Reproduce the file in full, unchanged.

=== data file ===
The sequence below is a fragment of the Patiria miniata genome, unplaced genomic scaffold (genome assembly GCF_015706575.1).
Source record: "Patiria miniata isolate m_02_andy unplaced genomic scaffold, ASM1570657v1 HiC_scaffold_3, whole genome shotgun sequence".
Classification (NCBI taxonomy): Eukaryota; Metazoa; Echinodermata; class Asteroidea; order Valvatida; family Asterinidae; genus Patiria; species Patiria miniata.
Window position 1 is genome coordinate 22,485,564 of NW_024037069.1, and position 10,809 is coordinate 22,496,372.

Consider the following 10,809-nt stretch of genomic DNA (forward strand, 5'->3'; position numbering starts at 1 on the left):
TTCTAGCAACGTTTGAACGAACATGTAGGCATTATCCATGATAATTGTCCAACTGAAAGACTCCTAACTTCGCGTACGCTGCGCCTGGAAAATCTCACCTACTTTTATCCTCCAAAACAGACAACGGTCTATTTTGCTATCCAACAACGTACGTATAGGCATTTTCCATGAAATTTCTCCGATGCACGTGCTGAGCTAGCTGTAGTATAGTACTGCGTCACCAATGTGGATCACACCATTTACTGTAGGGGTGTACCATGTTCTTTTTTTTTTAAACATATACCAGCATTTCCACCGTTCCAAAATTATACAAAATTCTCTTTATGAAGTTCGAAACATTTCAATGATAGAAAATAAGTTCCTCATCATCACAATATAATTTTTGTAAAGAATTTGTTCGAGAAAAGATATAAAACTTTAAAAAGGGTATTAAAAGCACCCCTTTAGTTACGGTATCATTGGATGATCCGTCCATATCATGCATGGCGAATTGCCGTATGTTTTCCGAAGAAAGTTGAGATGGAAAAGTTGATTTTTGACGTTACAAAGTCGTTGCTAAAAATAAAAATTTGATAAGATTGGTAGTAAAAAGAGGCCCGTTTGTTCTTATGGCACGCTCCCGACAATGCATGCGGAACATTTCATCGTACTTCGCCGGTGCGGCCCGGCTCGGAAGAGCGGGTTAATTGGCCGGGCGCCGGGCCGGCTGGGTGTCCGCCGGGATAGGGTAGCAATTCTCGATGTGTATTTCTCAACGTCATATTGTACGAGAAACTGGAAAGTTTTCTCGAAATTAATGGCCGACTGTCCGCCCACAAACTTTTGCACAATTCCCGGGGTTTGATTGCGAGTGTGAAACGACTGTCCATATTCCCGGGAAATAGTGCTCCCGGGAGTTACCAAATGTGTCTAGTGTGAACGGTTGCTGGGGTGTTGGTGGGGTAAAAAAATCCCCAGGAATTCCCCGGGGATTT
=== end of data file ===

The sequence below is a fragment of the Patiria miniata genome, unplaced genomic scaffold (genome assembly GCF_015706575.1).
Source record: "Patiria miniata isolate m_02_andy unplaced genomic scaffold, ASM1570657v1 HiC_scaffold_3, whole genome shotgun sequence".
Classification (NCBI taxonomy): Eukaryota; Metazoa; Echinodermata; class Asteroidea; order Valvatida; family Asterinidae; genus Patiria; species Patiria miniata.
Window position 1 is genome coordinate 22,485,564 of NW_024037069.1, and position 10,809 is coordinate 22,496,372.

Consider the following 10,809-nt stretch of genomic DNA (forward strand, 5'->3'; position numbering starts at 1 on the left):
TTCTAGCAACGTTTGAACGAACATGTAGGCATTATCCATGATAATTGTCCAACTGAAAGACTCCTAACTTCGCGTACGCTGCGCCTGGAAAATCTCACCTACTTTTATCCTCCAAAACAGACAACGGTCTATTTTGCTATCCAACAACGTACGTATAGGCATTTTCCATGAAATTTCTCCGATGCACGTGCTGAGCTAGCTGTAGTATAGTACTGCGTCACCAATGTGGATCACACCATTTACTGTAGGGGTGTACCATGTTCTTTTTTTTTTAAACATATACCAGCATTTCCACCGTTCCAAAATTATACAAAATTCTCTTTATGAAGTTCGAAACATTTCAATGATAGAAAATAAGTTCCTCATCATCACAATATAATTTTTGTAAAGAATTTGTTCGAGAAAAGATATAAAACTTTAAAAAGGGTATTAAAAGCACCCCTTTAGTTACGGTATCATTGGATGATCCGTCCATATCATGCATGGCGAATTGCCGTATGTTTTCCGAAGAAAGTTGAGATGGAAAAGTTGATTTTTGACGTTACAAAGTCGTTGCTAAAAATAAAAATTTGATAAGATTGGTAGTAAAAAGAGGCCCGTTTGTTCTTATGGCACGCTCCCGACAATGCATGCGGAACATTTCATCGTACTTCGCCGGTGCGGCCCGGCTCGGAAGAGCGGGTTAATTGGCCGGGCGCCGGGCCGGCTGGGTGTCCGCCGGGATAGGGTAGCAATTCTCGATGTGTATTTCTCAACGTCATATTGTACGAGAAACTGGAAAGTTTTCTCGAAATTAATGGCCGACTGTCCGCCCACAAACTTTTGCACAATTCCCGGGGTTTGATTGCGAGTGTGAAACGACTGTCCATATTCCCGGGAAATAGTGCTCCCGGGAGTTACCAAATGTGTCTAGTGTGAACGGTTGCTGGGGTGTTGGTGGGGTAAAAAAATCCCCAGGAATTCCCCGGGGATTT